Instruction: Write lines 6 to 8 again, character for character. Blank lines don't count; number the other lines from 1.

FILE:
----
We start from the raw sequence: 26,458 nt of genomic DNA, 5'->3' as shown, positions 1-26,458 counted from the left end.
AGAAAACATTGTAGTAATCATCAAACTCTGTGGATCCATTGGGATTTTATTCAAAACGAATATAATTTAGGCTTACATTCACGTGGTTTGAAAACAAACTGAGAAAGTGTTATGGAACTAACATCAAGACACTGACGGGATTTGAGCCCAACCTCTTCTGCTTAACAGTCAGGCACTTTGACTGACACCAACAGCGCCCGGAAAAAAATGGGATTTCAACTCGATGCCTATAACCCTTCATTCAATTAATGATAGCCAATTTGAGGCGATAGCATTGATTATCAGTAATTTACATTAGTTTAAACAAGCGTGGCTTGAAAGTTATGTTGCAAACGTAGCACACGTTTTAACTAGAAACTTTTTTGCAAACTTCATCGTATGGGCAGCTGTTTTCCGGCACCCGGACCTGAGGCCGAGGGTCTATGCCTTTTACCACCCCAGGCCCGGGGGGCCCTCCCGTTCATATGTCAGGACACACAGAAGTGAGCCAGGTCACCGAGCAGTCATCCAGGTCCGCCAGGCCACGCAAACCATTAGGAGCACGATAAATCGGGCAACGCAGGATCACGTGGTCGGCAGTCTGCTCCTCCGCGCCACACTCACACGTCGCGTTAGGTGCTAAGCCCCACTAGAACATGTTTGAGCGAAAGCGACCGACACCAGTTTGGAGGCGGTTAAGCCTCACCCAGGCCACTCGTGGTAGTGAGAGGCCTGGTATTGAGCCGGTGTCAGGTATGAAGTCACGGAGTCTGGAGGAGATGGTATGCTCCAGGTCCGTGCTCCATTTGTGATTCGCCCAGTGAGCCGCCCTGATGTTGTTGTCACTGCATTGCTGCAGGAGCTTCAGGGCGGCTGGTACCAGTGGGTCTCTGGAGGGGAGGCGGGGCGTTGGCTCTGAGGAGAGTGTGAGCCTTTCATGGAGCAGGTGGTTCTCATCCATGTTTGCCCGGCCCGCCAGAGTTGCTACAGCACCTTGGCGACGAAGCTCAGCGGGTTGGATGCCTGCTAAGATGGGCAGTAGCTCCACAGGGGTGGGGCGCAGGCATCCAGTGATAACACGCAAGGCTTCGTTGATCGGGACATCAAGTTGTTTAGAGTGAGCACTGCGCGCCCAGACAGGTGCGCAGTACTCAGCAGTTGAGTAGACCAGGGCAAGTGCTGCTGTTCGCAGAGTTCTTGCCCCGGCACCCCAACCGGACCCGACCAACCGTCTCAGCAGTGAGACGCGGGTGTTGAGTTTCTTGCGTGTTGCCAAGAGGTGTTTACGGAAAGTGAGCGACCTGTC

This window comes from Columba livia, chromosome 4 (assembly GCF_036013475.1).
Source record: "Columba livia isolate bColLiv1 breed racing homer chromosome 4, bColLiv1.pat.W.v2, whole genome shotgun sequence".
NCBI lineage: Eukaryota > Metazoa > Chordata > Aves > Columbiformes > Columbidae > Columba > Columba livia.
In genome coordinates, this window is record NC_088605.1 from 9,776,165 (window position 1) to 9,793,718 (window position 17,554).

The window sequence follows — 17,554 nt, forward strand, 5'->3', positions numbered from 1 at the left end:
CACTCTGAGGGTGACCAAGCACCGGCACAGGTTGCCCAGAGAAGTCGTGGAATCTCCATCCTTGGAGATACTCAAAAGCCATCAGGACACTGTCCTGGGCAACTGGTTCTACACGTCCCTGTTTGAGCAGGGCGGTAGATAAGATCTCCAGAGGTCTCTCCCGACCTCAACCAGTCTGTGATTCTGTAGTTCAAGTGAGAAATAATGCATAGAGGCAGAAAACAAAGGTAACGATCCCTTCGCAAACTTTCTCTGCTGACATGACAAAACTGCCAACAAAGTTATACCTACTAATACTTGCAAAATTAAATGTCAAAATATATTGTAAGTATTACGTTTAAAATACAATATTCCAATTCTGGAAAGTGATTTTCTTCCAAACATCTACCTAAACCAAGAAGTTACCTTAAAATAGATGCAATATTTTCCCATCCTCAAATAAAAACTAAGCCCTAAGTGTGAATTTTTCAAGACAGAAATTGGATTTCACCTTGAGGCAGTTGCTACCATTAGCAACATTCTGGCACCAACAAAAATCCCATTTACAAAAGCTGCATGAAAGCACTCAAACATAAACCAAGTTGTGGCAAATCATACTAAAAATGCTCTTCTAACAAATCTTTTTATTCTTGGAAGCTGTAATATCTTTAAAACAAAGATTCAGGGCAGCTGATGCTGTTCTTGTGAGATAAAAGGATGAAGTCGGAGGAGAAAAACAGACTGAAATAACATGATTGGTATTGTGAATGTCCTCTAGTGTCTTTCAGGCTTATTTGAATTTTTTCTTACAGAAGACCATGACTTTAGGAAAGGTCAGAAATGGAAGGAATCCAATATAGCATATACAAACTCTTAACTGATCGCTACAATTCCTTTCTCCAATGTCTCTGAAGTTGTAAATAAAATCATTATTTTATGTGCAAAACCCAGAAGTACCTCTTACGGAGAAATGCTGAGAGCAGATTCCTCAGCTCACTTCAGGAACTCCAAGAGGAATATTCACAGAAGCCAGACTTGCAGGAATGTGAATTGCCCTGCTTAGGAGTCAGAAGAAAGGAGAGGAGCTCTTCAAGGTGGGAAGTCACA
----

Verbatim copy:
In genome coordinates, this window is record NC_088605.1 from 9,776,165 (window position 1) to 9,793,718 (window position 17,554).

The window sequence follows — 17,554 nt, forward strand, 5'->3', positions numbered from 1 at the left end:
CACTCTGAGGGTGACCAAGCACCGGCACAGGTTGCCCAGAGAAGTCGTGGAATCTCCATCCTTGGAGATACTCAAAAGCCATCAGGACACTGTCCTGGGCAACTGGTTCTACACGTCCCTGTTTGAGCAGGGCGGTAGATAAGATCTCCAGAGGTCTCTCCCGACCTCAACCAGTCTGTGATTCTGTAGTTCAAGTGAGAAATAATGCATAGAGGCAGAAAACAAAGGTAACGATCCCTTCGCAAACTTTCTCTGCTGACATGACAAAACTGCCAACAAAGTTATACCTACTAATACTTGCAAAATTAAATGTCAAAATATATTGTAAGTATTACGTTTAAAATACAATATTCCAATTCTGGAAAGTGATTTTCTTCCAAACATCTACCTAAACCAAGAAGTTACCTTAAAATAGATGCAATATTTTCCCATCCTCAAATAAAAACTAAGCCCTAAGTGTGAATTTTTCAAGACAGAAATTGGATTTCACCTTGAGGCAGTTGCTACCATTAGCAACATTCTGGCACCAACAAAAATCCCATTTACAAAAGCTGCATGAAAGCACTCAAACATAAACCAAGTTGTGGCAAATCATACTAAAAATGCTCTTCTAACAAATCTTTTTATTCTTGGAAGCTGTAATATCTTTAAAACAAAGATTCAGGGCAGCTGATGCTGTTCTTGTGAGATAAAAGGATGAAGTCGGAGGAGAAAAACAGACTGAAATAACATGATTGGTATTGTGAATGTCCTCTAGTGTCTTTCAGGCTTATTTGAATTTTTTCTTACAGAAGACCATGACTTTAGGAAAGGTCAGAAATGGAAGGAATCCAATATAGCATATACAAACTCTTAACTGATCGCTACAATTCCTTTCTCCAATGTCTCTGAAGTTGTAAATAAAATCATTATTTTATGTGCAAAACCCAGAAGTACCTCTTACGGAGAAATGCTGAGAGCAGATTCCTCAGCTCACTTCAGGAACTCCAAGAGGAATATTCACAGAAGCCAGACTTGCAGGAATGTGAATTGCCCTGCTTAGGAGTCAGAAGAAAGGAGAGGAGCTCTTCAAGGTGGGAAGTCACA